Story of the Day

Sailor Lost on South Bar

December 1 - Golden Gate

It's not official yet, but it appears that the South Bar - west of the entrance to the Golden Gate - has claimed the life of yet another sailor. A sailor who, if the truth be told, probably had no business being out there.

Yesterday morning the Coast Guard was scheduled to train on the shallow ocean waters of the Potato Patch. When they got out there, they called it off. And for good reason, as it was breaking with 25-foot seas generated by a nasty mid-Pacific storm. Conditions were so severe that waves were breaking all the way across the Bonita Channel, the normally navigable stretch of water between the Potato Patch and the Marin Headlands. The dreadful conditions weren't a major surprise to the Coast Coast, as hazardous sea warnings had been in effect for two days.

Nonetheless, later in the afternoon the 46-year-old male owner of the Vancouver-based Tayana 37 'Sea Major' and two crew, one male and one female, headed out the Gate with the intention of sailing to Monterey. (The names of the three have not yet been released.) Whether they were aware of the horrible seas, that they were going out during an ebb (which would magnify the danger dramatically), and the severe hazard of the South Bar in such conditions, is not clear. But they were to learn all too soon.

According to a report by the survivors, they reached buoy #8 of the main shipping channel, which is the closest one in on the south side of the channel. At that point they headed south - which might well have been the worst thing they could have done, as it soon put them at the outer edge of the South Bar. While all of the South Bar becomes hazardous in big seas, the outer edge gets what the Coast Guard calls 'first generation' waves, which break the hardest.

After traveling two miles south, 'Sea Major' took a severe knockdown at about 4:30 pm. The female crewmember was down below. The owner was at the wheel and the other male crewmember was in the cockpit with him, but neither was wearing a harness or lifejacket. The crewmember reportedly went below to get safety gear, at which time the boat was hit by an even more severe wave - it was only blowing 10 knots at the time - and was knocked over even further than the time before. Water filled the cockpit and poured down the companionway. When the boat righted and the male crewmember returned to the cockpit, both the ship's wheel and the owner/skipper were gone. Man overboard equipment was immediately deployed, and the male crew rushed to install the emergency tiller. As you can imagine, by the time that had been done in such terrible conditions, he and the woman crew had lost all sight of the skipper. It didn't help that near darkness and fog reduced visibility to almost zero. The Coast Guard was called immediately.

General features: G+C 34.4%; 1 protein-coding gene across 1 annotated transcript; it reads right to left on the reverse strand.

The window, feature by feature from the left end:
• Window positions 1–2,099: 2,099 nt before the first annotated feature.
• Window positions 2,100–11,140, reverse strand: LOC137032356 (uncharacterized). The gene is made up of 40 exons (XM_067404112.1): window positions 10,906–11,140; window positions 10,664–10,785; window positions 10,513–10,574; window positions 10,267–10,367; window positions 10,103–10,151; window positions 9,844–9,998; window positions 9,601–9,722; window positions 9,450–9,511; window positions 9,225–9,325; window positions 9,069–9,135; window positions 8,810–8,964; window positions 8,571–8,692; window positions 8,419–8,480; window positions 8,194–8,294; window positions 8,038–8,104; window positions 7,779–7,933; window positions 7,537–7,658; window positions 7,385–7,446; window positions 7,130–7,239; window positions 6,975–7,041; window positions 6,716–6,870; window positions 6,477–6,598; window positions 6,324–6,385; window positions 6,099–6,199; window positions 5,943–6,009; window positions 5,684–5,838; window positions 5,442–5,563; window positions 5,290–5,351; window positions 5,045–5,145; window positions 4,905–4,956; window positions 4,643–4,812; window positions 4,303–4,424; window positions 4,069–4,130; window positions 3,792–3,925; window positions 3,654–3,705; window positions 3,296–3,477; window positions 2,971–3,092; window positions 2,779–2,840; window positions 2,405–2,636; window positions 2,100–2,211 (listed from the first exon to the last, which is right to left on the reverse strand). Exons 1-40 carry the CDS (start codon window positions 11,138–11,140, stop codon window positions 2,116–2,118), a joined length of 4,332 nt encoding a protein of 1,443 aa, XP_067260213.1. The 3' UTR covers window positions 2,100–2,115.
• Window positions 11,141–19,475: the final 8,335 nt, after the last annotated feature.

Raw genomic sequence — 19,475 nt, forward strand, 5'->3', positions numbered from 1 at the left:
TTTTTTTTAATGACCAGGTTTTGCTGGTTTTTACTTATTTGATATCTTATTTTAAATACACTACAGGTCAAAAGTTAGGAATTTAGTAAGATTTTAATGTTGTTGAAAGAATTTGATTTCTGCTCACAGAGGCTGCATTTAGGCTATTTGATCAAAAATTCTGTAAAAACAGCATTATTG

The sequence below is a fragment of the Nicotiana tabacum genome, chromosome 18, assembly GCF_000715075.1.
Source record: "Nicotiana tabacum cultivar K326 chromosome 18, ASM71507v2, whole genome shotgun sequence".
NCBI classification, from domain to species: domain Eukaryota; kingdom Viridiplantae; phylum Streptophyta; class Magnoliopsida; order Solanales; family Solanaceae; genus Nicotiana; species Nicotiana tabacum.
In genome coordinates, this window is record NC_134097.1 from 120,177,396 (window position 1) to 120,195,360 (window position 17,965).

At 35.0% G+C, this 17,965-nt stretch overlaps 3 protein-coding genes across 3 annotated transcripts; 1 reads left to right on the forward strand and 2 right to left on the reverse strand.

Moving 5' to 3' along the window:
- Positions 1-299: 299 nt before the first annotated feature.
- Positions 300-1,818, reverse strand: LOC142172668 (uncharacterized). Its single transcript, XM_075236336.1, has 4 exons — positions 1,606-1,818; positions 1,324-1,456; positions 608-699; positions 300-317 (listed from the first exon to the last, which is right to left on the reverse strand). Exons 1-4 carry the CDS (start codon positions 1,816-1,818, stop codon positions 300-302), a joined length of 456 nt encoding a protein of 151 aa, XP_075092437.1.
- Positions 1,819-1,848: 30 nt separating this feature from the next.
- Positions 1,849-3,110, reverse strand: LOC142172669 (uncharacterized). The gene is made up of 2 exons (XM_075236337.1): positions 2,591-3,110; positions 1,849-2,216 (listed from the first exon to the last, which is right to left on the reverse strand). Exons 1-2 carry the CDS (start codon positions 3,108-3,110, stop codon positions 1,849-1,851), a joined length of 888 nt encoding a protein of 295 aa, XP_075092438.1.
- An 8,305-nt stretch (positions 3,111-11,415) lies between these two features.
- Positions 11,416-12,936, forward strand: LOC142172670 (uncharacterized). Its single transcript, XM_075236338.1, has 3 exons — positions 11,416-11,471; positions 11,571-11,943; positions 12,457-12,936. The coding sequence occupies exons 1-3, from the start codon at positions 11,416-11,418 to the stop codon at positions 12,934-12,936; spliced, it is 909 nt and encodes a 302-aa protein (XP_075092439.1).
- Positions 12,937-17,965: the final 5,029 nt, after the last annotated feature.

It took about 15 minutes for Coast Guard Golden Gate to scramble one of their new 47-footers from the base by the North Tower of the bridge. There was a slight delay as the conditions required that a qualified surfman be on the boat. In addition, two Coast Guard helicopters were immediately sent out, and the San Francisco Police Department launched their boat - a prototype of the Coast Guard 47-footer - from Yerba Buena. The helicopters were on the reported scene quickly, but given the darkness and thick layer of fog, could see nothing.

Conditions were so bad that it took the Coast Guard's 47-footer - this is the brand new, state of the art, made for these conditions, model - almost an hour to reach the scene. The SFPD 47-footer, with two police officers and one Coastie, arrived on the scene about 20 minutes later. By this time, the remaining 'Sea Major' crew had abandoned the search and were headed toward the Gate. Vessel Traffic Service tracked them on radar, and at one point had to warn them that they were getting too close to Seal Rocks.

At the Coast Guard dock today: The green-hulled sailboat on the left is 'Sea Major'; the white boat on the right is one of the 47-ft Coast Guard rescue boats.

Photo Latitude/Andy

By this time, the terrible conditions at the South Bar were becoming too much for the crew of the SFPD boat. The SFPD do a lot of rescue work on the Bay, but don't train in the treacherous surf of the Potato Patch and South Bar - something the Coast Guard does on a regular basis. As it turned out, the two police weren't able to command the vessel. The one Coastie aboard could, but he began suffering from hypothermia and severe dehydration. Coast Guard Golden Gate had to send out their second and last 47-footer to rescue the police rescue boat. About the same time, Golden Gate dispatched their 21-ft RIB to rendezvous with 'Sea Major' near Mile Rock in order to escort them in. At this point, Station Golden Gate was out of boats.

As the one 47-footer continued to search for the lost skipper in near impossible conditions, the other 47-footer rendezvoused with the SFPD inside the South Bar. The condition of the crew on the SFPD boat was so bad that the rescuers of the rescuers decided to risk transferring an EMT Coastie to the police boat - despite the rough conditions, the darkness and the fog. Somehow they managed to pull it off. The EMT treated the Coastie on the police boat as best he could, then took the helm to rush the boat back in. When they arrived at Station Golden Gate, an ambulance was waiting to take the Coastie to Marin General Hospital where he is now recovering. About that time, Station Golden Gate noticed a flare over Richardson Bay. They rushed in response, but found nothing.

'Sea Major' and her two remaining crew arrived at Station Golden Gate about 6:30 p.m.